read with consternation William Wetherall’s Oct. 11 letter, “Passive influence on family law,” which assessed the weight of the family register (koseki) in the Japanese bureaucratic and legal system. From personal experience, the overriding importance given to the family register by Japanese authorities in making life-influencing decisions is not something that can be readily diminished and described as “passive.”
The Japanese system is built around such documents filed at the ward office. And the courts do not take adjustments to the koseki lightly. The koseki and the culture about it, particularly for foreigners, can be the source of all sorts of problems. It is the meter by which bureaucrats and the courts measure relationships. It defines the world for bureaucrats, a world that is separate from the real one. It is regarded as a strength and an efficiency of the Japanese system.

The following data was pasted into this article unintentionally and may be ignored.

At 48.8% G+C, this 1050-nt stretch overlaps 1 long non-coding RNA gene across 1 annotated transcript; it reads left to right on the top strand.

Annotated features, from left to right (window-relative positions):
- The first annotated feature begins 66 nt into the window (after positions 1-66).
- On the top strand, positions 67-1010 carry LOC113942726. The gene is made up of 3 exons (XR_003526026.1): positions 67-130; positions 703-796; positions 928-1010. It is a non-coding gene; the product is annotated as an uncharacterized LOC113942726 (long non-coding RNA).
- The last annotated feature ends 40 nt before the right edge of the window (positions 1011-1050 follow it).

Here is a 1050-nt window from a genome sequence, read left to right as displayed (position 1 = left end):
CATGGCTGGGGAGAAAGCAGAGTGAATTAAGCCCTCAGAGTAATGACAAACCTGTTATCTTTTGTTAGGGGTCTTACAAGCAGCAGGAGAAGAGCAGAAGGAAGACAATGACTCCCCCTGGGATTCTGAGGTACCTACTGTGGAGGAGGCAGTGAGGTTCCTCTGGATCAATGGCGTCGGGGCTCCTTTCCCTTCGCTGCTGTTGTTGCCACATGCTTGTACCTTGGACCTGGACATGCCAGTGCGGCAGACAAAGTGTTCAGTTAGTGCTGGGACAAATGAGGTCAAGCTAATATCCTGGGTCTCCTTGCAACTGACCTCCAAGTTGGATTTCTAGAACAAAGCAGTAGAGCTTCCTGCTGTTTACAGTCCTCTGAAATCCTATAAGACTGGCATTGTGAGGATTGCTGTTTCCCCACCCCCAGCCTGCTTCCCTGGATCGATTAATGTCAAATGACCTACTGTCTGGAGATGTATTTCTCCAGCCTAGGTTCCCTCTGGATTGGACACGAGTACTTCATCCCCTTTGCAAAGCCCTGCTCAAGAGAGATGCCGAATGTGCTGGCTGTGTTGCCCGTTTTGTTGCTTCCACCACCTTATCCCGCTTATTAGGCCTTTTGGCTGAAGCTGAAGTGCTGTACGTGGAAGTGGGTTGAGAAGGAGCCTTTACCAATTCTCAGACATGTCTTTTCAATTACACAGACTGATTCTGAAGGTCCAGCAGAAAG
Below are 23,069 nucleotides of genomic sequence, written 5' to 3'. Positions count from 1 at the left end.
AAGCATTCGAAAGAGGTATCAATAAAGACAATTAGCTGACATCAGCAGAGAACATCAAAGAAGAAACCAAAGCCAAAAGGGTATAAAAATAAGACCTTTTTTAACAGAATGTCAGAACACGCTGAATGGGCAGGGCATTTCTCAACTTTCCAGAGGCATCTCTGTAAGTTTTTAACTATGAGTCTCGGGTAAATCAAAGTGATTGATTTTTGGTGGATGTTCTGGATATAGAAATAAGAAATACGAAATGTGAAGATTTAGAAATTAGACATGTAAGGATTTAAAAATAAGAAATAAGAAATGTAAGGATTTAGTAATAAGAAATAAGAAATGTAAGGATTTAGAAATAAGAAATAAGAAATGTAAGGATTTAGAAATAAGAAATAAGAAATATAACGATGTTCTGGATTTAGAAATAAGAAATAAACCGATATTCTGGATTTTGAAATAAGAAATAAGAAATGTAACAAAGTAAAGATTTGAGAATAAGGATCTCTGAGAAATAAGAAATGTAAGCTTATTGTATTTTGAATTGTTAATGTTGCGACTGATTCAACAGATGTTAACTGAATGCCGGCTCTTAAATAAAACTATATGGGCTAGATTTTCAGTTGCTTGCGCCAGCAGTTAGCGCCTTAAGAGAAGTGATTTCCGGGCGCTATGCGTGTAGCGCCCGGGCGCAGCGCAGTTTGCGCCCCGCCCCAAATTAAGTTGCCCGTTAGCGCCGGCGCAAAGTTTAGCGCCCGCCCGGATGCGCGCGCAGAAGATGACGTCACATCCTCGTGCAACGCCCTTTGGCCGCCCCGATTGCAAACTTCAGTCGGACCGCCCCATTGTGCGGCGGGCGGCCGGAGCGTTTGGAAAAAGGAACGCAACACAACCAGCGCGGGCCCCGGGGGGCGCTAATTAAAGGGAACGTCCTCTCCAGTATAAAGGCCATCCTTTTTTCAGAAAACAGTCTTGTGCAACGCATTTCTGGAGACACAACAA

Go see what your local ward office says about the koseki. Talk to the minister of justice. After having spent years in court contesting decisions made about the koseki in Japan, I am quite certain about its overbearing influence in Japanese life. I found it to be the document that certifies everything. As for questions regarding the koseki, extra-nationals are set behind the eight ball from the word go!